As part of the “Windows on the Orient” theme, ULM’s School of Visual and Performing Arts and the Campus Activities Board will present the Mystical Arts of Tibet. Eleven monks from the Drepung Loseling Monastery will be on campus March 13-17 presenting several events and performances.
The monks will construct a mandala sand painting in Brown Gym each day, Monday thru Friday from 11 a.m. to 6 p.m. Opening mandala ceremonies are at noon on Monday, March 13; closing mandala ceremonies are at noon on Friday, March 17. The week will culminate with a performance of music and dance in Brown Theatre at 7:30 p.m. on Friday, March 17.
Of all the artistic traditions of Tantric Buddhism, that of painting with colored sand ranks as one of the most unique and exquisite. Millions of grains of sand are painstakingly laid into place on a flat platform over a period of days or weeks to form the image of a mandala. To date, the monks have created mandala sand paintings in over 100 U. S. museums, generally breaking all past attendance records.
The subject of a Tibetan sand painting is known in Sanskrit as a mandala, or cosmogram, of which there are many types. In general, all mandalas have outer, inner and secret meanings. On the outer level they represent the world in its divine form; on the inner level they represent a map by which the ordinary human mind is transformed into an enlightened mind; and on the secret level they depict the primordially perfect balance of the subtle energies of the body and the clear light dimension of the mind. The creation of a sand painting is said to effect purification and healing on these three levels, and the Monroe mandala will be constructed especially for residents of Louisiana and the recent hurricane disasters.
The mandala sand painting begins with an opening ceremony, during which the lamas consecrate the site and call forth the forces of goodness. This is done by means of chanting, music and mantra recitation, and will be held at noon on March 13. The lamas begin the exhibit by drawing an outline of the mandala on the wooden platform. On the following days they lay the colored sands. Each monk holds a traditional metal funnel called a chak-pur while running a metal rod on its grated surface. The vibration causes the sands to flow like liquid.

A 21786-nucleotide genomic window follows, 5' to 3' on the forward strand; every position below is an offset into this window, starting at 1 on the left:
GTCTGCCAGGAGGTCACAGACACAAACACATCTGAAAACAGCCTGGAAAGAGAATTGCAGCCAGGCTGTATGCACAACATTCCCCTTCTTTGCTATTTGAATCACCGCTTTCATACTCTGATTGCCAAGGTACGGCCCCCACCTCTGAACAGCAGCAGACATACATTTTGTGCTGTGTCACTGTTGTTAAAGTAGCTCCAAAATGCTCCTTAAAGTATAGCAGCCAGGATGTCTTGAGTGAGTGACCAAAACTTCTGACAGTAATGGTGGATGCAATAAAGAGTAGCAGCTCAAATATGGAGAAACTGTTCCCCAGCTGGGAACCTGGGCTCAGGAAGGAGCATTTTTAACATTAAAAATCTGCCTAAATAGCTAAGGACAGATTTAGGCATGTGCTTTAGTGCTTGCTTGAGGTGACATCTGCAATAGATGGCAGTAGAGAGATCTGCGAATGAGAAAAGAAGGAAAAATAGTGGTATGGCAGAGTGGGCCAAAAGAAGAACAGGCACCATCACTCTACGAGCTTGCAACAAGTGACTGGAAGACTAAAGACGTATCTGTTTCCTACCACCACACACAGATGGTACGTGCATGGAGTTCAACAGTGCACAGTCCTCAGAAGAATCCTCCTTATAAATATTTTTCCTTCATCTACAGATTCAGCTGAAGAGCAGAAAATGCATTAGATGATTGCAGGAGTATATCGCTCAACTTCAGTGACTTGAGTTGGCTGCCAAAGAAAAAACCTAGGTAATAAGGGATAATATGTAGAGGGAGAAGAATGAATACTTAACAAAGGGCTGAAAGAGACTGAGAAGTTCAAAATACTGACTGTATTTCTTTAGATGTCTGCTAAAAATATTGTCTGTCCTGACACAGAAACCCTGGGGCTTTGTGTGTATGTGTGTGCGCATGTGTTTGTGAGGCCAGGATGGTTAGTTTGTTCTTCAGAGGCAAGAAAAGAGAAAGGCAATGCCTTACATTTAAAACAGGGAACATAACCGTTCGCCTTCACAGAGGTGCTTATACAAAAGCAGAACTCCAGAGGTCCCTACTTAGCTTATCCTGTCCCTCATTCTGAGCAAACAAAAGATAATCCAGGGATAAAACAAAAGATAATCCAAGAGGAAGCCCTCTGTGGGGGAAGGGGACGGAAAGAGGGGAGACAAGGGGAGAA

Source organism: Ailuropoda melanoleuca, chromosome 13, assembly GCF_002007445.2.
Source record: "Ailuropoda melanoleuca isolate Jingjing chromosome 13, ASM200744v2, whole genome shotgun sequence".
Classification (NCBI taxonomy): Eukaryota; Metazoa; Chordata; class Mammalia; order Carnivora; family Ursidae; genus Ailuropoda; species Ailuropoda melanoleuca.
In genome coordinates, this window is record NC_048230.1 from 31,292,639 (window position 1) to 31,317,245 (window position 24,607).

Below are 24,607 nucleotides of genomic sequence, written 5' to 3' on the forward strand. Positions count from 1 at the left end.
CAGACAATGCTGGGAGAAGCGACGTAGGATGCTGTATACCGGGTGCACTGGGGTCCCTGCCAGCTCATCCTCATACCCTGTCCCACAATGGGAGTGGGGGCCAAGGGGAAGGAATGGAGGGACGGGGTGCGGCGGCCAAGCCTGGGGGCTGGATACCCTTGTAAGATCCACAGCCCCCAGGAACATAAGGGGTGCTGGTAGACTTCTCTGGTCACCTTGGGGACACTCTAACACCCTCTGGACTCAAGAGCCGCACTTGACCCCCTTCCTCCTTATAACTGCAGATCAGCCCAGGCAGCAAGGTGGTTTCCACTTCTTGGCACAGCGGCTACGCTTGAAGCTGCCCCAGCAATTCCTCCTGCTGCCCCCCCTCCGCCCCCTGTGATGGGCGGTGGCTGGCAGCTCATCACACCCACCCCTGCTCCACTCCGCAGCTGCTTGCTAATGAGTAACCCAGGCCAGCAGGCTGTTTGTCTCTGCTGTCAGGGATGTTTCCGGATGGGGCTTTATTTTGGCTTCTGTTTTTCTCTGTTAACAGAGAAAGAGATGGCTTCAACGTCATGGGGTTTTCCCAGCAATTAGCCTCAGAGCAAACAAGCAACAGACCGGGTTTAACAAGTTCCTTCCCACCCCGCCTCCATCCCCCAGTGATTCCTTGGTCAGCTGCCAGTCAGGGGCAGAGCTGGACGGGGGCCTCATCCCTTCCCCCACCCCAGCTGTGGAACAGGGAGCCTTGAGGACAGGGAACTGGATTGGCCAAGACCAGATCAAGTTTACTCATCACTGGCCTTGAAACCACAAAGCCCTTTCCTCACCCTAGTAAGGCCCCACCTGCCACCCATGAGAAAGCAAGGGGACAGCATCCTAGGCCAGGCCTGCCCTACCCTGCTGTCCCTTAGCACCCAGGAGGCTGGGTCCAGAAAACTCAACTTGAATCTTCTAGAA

Traditionally most sand mandalas are destroyed shortly after their completion. This is done as a metaphor for the impermanence of life. The sands are swept up and placed in an urn; to fulfill the function of healing, half is distributed to the audience at the closing ceremony, while the remainder is carried to a nearby body of water, where it is deposited. The waters then carry the healing blessing to the ocean, and from there it spreads throughout the world for planetary healing. The closing ceremony will be at noon on March 17.
At 7:30 p.m. on March 17 in Brown Theatre, the multiphonic singers of Tibet’s Drepung Loseling Monastery, whose sellout performances in Carnegie Hall and the Lincoln Center received national acclaim, will perform as part of their international tour of “Sacred Music and Sacred Dance for World Healing.”
The Sacred Music Sacred Dance tour is produced by Richard Gere Productions and Drepung Loseling Institute, the North American Seat of Drepung Loseling Monastery, with the blessings of His Holiness the Dalai Lama. The tour has three basic purposes: to make a contribution to world healing and peace movements; to generate a greater awareness of the endangered Tibetan civilization; and to raise support for the refugee community in India.
The performance features multiphonic singing, wherein the monks simultaneously intone three notes of a chord. The Drepung Loseling monks are particularly renowned for this unique singing. They also utilize traditional instruments such as 10-foot long dungchen trumpets, drums, bells, cymbals and gyaling horns. Rich brocade costumes and masked dances, such as the “Dance of the Sacred Snow Lion,” add to the exotic splendor.
The monks of Drepung Loseling Monastery have a distinguished modern-day musical history. On past tours the monks have performed with Kitaro, Paul Simon, Philip Glass, Eddie Brickell, Natalie Merchant, Patti Smith, the Beastie Boys, and the Grateful Dead’s Mickey Hart, to name a few. In addition, two of their recordings achieved top 10 listings on the New Age charts: “Tibetan Sacred Temple Music” (Shining Star Productions), California and “Sacred Music Sacred Dance for World Healing” (Music and Arts Program of America). Their most recent recording, “Compassion” (Milennia Music), pairs them with the Abbey of Gethsemani Scoloa in an encounter of Gregorian Chant with Tibetan multiphonic singing.
The Drepung Loseling monks have also participated in Hollywood’s two major movies on Tibet. Their music ws featured on the Golden Globe-nominated soundtrack of the film “Seven Years in Tibet,” and they performed with Philip Glass at Lincoln Center, NY, in the premier presentation of his award-winning music for the Martin Scorsese film “Kundun” (Disney).
In response to the September 11 tragedies, they had the honor of creating special mandalas and leading prayer ceremonies and meditations in New York City and Washington. Organized in conjunction with the Smithsonian Institution, these events were dedicated to the healing and protection of America.
The mandala paintings are free to the public; Concert tickets for the evening of the 17th are $10 for the public and free to university students, faculty and staff with id. Group rates are available. Call 318-342-3811 for reservations and information.
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